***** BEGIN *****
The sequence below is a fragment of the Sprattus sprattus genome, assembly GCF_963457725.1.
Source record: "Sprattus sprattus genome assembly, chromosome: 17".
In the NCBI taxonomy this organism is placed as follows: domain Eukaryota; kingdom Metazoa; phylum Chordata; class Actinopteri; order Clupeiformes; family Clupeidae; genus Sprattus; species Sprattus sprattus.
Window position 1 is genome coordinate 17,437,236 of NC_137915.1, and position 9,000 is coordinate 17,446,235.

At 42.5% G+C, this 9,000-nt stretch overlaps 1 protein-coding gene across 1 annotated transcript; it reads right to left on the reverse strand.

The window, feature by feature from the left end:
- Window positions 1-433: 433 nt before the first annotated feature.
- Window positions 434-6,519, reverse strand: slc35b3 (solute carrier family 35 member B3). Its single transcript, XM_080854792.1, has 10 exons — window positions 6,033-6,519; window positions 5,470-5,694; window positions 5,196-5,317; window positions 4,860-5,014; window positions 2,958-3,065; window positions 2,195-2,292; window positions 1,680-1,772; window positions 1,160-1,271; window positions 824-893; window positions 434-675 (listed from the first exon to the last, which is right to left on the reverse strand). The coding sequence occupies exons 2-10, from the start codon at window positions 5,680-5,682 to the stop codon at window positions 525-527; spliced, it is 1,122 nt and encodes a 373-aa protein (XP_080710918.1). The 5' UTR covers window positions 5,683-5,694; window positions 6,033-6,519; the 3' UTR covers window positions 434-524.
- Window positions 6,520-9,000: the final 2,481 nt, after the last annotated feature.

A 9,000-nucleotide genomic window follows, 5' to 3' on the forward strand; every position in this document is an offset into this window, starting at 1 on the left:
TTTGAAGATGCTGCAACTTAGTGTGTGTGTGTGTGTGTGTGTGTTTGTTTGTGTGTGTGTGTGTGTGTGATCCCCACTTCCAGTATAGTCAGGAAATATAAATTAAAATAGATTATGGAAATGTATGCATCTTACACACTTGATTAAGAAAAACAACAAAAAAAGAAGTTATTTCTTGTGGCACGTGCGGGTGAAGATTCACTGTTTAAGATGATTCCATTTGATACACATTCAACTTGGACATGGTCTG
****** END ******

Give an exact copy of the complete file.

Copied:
The sequence below is a fragment of the Sprattus sprattus genome, assembly GCF_963457725.1.
Source record: "Sprattus sprattus genome assembly, chromosome: 17".
In the NCBI taxonomy this organism is placed as follows: domain Eukaryota; kingdom Metazoa; phylum Chordata; class Actinopteri; order Clupeiformes; family Clupeidae; genus Sprattus; species Sprattus sprattus.
Window position 1 is genome coordinate 17,437,236 of NC_137915.1, and position 9,000 is coordinate 17,446,235.

At 42.5% G+C, this 9,000-nt stretch overlaps 1 protein-coding gene across 1 annotated transcript; it reads right to left on the reverse strand.

The window, feature by feature from the left end:
- Window positions 1-433: 433 nt before the first annotated feature.
- Window positions 434-6,519, reverse strand: slc35b3 (solute carrier family 35 member B3). Its single transcript, XM_080854792.1, has 10 exons — window positions 6,033-6,519; window positions 5,470-5,694; window positions 5,196-5,317; window positions 4,860-5,014; window positions 2,958-3,065; window positions 2,195-2,292; window positions 1,680-1,772; window positions 1,160-1,271; window positions 824-893; window positions 434-675 (listed from the first exon to the last, which is right to left on the reverse strand). The coding sequence occupies exons 2-10, from the start codon at window positions 5,680-5,682 to the stop codon at window positions 525-527; spliced, it is 1,122 nt and encodes a 373-aa protein (XP_080710918.1). The 5' UTR covers window positions 5,683-5,694; window positions 6,033-6,519; the 3' UTR covers window positions 434-524.
- Window positions 6,520-9,000: the final 2,481 nt, after the last annotated feature.

A 9,000-nucleotide genomic window follows, 5' to 3' on the forward strand; every position in this document is an offset into this window, starting at 1 on the left:
TTTGAAGATGCTGCAACTTAGTGTGTGTGTGTGTGTGTGTGTGTTTGTTTGTGTGTGTGTGTGTGTGTGATCCCCACTTCCAGTATAGTCAGGAAATATAAATTAAAATAGATTATGGAAATGTATGCATCTTACACACTTGATTAAGAAAAACAACAAAAAAAGAAGTTATTTCTTGTGGCACGTGCGGGTGAAGATTCACTGTTTAAGATGATTCCATTTGATACACATTCAACTTGGACATGGTCTG